• Yes, before the election

Expanded Answer: The province should amend the municipal election legislation to ensure that all candidates are required to release information about their donors. Transparency in this regard is very important to ensuring that voters know who is supporting who before they vote. This requirement should be applied to all candidates with the same requirements and standards. 


Q20: Should city council continue to have a code of conduct

  • Yes, but the current one is not doing the job.


Q21: Do referendum questions and Senate votes belong on municipal ballots?

  • I accept the principle but object to some or all of these additions


Quality of Life

Q22: How much should the city spend to help the arts sector recover from the pandemic?

  • It should spend more

Expanded Answer: I first visited Edmonton as a tourist when I came to enjoy the Fringe Festival as a child. The arts and live experience sector is an important part of the fabric of our city and we should support them as much as we can to ensure that they continue to draw thousands of people to our city every year. I will advocate for the arts sector both at Council and with other levels of government. 


Q23: Should the city have more permanent public washrooms?

  • Yes, we need more permanent public washrooms

Expanded Answer: More public washrooms is just good city planning. 


Q24: Do you support the city’s current approach to upholding the spirit and specifics of TRC’s 94 calls to action.

  • Yes, I support the current approach



Q25: What should the residential speed limit be?

  • 40 km/h

Expanded Answer: I am supportive of the previous council’s decision to reduce the speed limit to 40km/h as it will directly translate into safer roads through our communities. The City of Edmonton’s Safe Mobility Strategy 2021-2025 lays out a clear vision for decreasing vehicle collisions and fatalities throughout our city and is an underpinning strategy in support of the City Plan. As we evolve existing communities, and design new ones, we need to ensure that the ways we move around the city are safe and accident free. Evaluating these changes to see if they have an impact and adjusting accordingly is good government and though I am positive that a reduced speed limit will have positive effects on our communities we will look at it and make informed decisions that will contribute to safer roads, paths and laneways.


Q26: Where do you stand on accommodating active transportation?

  • The city should make roads more accessible to active transportation.

Expanded Answers:  The best active transportation infrastructure is separated and multi-modal. We should expand our large network of multi-use trails, separate from traffic. I am an active cyclist myself, I use the active transportation networks throughout the city to get around and this is an important part of ensuring that we have 15-minute communities. We need to protect the active transportation infrastructure that we have in place and where possible build permanent or temporary infrastructure. Open up more streets for patios, pedestrians, cyclists, and for use by local businesses. We can improve pedestrian and cyclist pathways by addressing missing links and connections such as the East/West crossing of the CP rail line.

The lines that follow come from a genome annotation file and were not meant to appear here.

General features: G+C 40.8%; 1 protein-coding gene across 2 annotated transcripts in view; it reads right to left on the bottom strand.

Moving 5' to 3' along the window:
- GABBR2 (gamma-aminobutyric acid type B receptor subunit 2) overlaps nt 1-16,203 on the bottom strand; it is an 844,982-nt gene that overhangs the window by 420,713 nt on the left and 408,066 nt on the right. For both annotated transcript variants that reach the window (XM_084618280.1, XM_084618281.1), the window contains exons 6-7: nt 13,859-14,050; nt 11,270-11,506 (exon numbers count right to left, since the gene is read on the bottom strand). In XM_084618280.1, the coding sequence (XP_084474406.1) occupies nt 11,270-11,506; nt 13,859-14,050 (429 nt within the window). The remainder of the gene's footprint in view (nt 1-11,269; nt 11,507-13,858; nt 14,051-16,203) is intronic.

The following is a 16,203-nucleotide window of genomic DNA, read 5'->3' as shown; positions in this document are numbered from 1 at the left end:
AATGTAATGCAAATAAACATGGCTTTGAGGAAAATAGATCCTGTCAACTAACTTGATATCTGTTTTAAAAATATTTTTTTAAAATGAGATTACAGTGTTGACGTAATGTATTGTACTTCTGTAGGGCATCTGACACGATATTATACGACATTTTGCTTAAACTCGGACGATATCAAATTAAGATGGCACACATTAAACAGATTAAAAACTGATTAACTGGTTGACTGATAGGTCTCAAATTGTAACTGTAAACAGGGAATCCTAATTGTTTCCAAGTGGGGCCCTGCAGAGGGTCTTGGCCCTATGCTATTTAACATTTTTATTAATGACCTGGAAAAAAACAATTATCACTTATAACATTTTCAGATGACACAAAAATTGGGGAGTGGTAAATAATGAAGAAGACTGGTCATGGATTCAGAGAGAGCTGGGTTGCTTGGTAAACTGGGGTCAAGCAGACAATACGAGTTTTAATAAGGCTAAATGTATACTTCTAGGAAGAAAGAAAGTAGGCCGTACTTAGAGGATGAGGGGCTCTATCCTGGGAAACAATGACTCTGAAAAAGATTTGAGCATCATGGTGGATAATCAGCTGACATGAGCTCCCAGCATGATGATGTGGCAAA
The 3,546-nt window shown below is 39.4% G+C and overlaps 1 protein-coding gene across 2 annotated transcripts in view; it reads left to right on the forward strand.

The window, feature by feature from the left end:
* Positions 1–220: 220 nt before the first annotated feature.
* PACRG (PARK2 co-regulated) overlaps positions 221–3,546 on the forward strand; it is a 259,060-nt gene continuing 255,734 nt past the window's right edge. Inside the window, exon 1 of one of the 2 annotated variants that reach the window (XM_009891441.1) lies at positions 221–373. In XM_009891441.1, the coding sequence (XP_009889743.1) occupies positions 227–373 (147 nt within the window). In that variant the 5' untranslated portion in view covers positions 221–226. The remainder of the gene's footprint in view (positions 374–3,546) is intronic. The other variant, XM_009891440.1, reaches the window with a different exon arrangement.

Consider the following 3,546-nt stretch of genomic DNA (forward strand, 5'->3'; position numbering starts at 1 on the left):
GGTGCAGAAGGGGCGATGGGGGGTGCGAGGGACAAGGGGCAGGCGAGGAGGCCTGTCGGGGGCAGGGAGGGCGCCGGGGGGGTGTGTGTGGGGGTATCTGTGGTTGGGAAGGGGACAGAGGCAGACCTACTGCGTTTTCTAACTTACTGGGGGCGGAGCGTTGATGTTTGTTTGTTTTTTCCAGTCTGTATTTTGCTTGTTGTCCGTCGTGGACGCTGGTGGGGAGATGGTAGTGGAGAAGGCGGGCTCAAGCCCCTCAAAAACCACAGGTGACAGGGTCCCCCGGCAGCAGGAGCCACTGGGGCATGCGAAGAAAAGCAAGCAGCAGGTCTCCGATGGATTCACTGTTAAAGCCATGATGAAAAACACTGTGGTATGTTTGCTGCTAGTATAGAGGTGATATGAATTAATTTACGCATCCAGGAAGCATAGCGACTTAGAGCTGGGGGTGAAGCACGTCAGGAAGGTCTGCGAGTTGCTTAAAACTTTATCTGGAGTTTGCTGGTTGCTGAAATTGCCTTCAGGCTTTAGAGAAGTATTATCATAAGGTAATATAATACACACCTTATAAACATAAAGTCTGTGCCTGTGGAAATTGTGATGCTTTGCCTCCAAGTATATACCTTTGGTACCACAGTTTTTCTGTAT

Q27: Do you support the expansion of major roads?

  • I oppose these expansions, primarily on financial grounds

Expanded Answer: Terwilligar drive was funded by the UCP government, against the advice of City Council and Administration. We know that to achieve our financial and climate goals, we need to be building smarter alternatives including public transit that is more efficient and better for the environment. Our roadway network is essential for shipping, commerce, and business. We need to spend and prioritize accordingly, including incenting public transit and other alternatives. Signaling changes, dedicated lanes, and other interventions can help roads work better, for considerably less money.



Q28: What should be done about transit fares?

  • Fares should decrease

Expanded Answer: We need to protect our public services, such as our transit system, but raising fares for the sake of raising fares is not good fiscal management. The cost of taking a family of four downtown is almost double the cost of parking and driving. We need a system that works for families and those facing the most barriers. 


Q29: What is your position on the bus network's redesign?

  • The city should have taken money from something else to increase frequency and maintain coverage.


Q30: What should be done about LRT expansion?

  • Continue with the current plan.

Expanded Answer: Expansion of the LRT system in Edmonton is a smart investment that will pay off in the future by not only making our city more accessible but in helping us reach our climate change targets as more cars come off the road.  We need to create every opportunity within our transit system to make it easy for people to get around our city. LRT expansion is not just the responsibility of the City - we need the Provincial and Federal governments to recognize the huge economic and climate impact these projects have. Our plan can be fast-tracked as soon as our partners support it.